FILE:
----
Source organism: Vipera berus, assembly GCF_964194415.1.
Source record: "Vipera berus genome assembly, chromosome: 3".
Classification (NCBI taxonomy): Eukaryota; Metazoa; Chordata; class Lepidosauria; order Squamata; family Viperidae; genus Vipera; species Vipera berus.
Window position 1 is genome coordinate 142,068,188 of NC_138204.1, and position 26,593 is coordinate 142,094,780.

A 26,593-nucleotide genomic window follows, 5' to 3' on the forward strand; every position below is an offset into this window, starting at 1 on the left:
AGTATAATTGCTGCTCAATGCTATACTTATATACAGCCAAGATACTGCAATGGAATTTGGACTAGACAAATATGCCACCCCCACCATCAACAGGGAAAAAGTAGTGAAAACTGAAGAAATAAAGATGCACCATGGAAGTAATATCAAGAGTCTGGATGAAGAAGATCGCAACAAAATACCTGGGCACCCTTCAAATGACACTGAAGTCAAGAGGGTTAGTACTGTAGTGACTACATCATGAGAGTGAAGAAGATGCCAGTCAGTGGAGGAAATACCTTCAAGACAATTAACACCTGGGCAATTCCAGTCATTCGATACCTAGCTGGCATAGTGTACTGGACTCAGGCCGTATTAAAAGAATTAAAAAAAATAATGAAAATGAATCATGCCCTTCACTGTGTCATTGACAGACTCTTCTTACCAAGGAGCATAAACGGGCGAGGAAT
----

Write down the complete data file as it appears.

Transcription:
Source organism: Vipera berus, assembly GCF_964194415.1.
Source record: "Vipera berus genome assembly, chromosome: 3".
Classification (NCBI taxonomy): Eukaryota; Metazoa; Chordata; class Lepidosauria; order Squamata; family Viperidae; genus Vipera; species Vipera berus.
Window position 1 is genome coordinate 142,068,188 of NC_138204.1, and position 26,593 is coordinate 142,094,780.

A 26,593-nucleotide genomic window follows, 5' to 3' on the forward strand; every position below is an offset into this window, starting at 1 on the left:
AGTATAATTGCTGCTCAATGCTATACTTATATACAGCCAAGATACTGCAATGGAATTTGGACTAGACAAATATGCCACCCCCACCATCAACAGGGAAAAAGTAGTGAAAACTGAAGAAATAAAGATGCACCATGGAAGTAATATCAAGAGTCTGGATGAAGAAGATCGCAACAAAATACCTGGGCACCCTTCAAATGACACTGAAGTCAAGAGGGTTAGTACTGTAGTGACTACATCATGAGAGTGAAGAAGATGCCAGTCAGTGGAGGAAATACCTTCAAGACAATTAACACCTGGGCAATTCCAGTCATTCGATACCTAGCTGGCATAGTGTACTGGACTCAGGCCGTATTAAAAGAATTAAAAAAAATAATGAAAATGAATCATGCCCTTCACTGTGTCATTGACAGACTCTTCTTACCAAGGAGCATAAACGGGCGAGGAAT